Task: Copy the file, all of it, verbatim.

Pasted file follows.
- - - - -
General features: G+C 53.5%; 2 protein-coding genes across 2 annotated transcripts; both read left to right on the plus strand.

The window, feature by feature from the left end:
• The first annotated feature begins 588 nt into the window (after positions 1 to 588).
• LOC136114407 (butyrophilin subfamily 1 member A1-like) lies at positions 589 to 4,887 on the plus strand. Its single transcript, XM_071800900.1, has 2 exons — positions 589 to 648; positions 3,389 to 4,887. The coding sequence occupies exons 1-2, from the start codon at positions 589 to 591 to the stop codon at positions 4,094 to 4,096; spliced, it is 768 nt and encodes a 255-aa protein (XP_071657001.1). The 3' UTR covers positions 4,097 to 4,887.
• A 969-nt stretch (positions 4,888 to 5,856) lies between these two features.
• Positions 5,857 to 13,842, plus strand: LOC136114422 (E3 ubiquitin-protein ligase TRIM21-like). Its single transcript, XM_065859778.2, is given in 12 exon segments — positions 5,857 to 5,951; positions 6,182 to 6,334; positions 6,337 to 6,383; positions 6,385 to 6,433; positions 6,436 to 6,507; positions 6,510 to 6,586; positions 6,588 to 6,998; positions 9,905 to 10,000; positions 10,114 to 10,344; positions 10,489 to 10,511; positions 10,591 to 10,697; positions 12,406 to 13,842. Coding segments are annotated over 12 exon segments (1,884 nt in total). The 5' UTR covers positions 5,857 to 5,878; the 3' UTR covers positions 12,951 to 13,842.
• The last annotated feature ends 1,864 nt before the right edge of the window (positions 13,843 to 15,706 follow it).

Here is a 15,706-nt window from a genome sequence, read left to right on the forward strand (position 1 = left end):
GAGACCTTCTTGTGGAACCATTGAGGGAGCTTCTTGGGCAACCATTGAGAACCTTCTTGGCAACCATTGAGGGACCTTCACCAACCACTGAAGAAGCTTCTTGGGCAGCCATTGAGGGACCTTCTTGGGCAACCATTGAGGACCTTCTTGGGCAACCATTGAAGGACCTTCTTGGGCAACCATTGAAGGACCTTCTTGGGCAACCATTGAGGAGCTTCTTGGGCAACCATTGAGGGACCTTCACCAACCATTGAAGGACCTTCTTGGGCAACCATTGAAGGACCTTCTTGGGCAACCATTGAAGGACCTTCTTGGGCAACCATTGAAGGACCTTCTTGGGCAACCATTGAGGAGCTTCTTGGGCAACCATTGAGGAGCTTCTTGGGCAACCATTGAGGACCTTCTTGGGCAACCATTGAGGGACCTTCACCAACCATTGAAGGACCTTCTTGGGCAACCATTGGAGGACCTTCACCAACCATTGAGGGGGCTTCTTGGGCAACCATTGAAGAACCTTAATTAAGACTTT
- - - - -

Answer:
General features: G+C 53.5%; 2 protein-coding genes across 2 annotated transcripts; both read left to right on the plus strand.

The window, feature by feature from the left end:
• The first annotated feature begins 588 nt into the window (after positions 1 to 588).
• LOC136114407 (butyrophilin subfamily 1 member A1-like) lies at positions 589 to 4,887 on the plus strand. Its single transcript, XM_071800900.1, has 2 exons — positions 589 to 648; positions 3,389 to 4,887. The coding sequence occupies exons 1-2, from the start codon at positions 589 to 591 to the stop codon at positions 4,094 to 4,096; spliced, it is 768 nt and encodes a 255-aa protein (XP_071657001.1). The 3' UTR covers positions 4,097 to 4,887.
• A 969-nt stretch (positions 4,888 to 5,856) lies between these two features.
• Positions 5,857 to 13,842, plus strand: LOC136114422 (E3 ubiquitin-protein ligase TRIM21-like). Its single transcript, XM_065859778.2, is given in 12 exon segments — positions 5,857 to 5,951; positions 6,182 to 6,334; positions 6,337 to 6,383; positions 6,385 to 6,433; positions 6,436 to 6,507; positions 6,510 to 6,586; positions 6,588 to 6,998; positions 9,905 to 10,000; positions 10,114 to 10,344; positions 10,489 to 10,511; positions 10,591 to 10,697; positions 12,406 to 13,842. Coding segments are annotated over 12 exon segments (1,884 nt in total). The 5' UTR covers positions 5,857 to 5,878; the 3' UTR covers positions 12,951 to 13,842.
• The last annotated feature ends 1,864 nt before the right edge of the window (positions 13,843 to 15,706 follow it).

Here is a 15,706-nt window from a genome sequence, read left to right on the forward strand (position 1 = left end):
GAGACCTTCTTGTGGAACCATTGAGGGAGCTTCTTGGGCAACCATTGAGAACCTTCTTGGCAACCATTGAGGGACCTTCACCAACCACTGAAGAAGCTTCTTGGGCAGCCATTGAGGGACCTTCTTGGGCAACCATTGAGGACCTTCTTGGGCAACCATTGAAGGACCTTCTTGGGCAACCATTGAAGGACCTTCTTGGGCAACCATTGAGGAGCTTCTTGGGCAACCATTGAGGGACCTTCACCAACCATTGAAGGACCTTCTTGGGCAACCATTGAAGGACCTTCTTGGGCAACCATTGAAGGACCTTCTTGGGCAACCATTGAAGGACCTTCTTGGGCAACCATTGAGGAGCTTCTTGGGCAACCATTGAGGAGCTTCTTGGGCAACCATTGAGGACCTTCTTGGGCAACCATTGAGGGACCTTCACCAACCATTGAAGGACCTTCTTGGGCAACCATTGGAGGACCTTCACCAACCATTGAGGGGGCTTCTTGGGCAACCATTGAAGAACCTTAATTAAGACTTT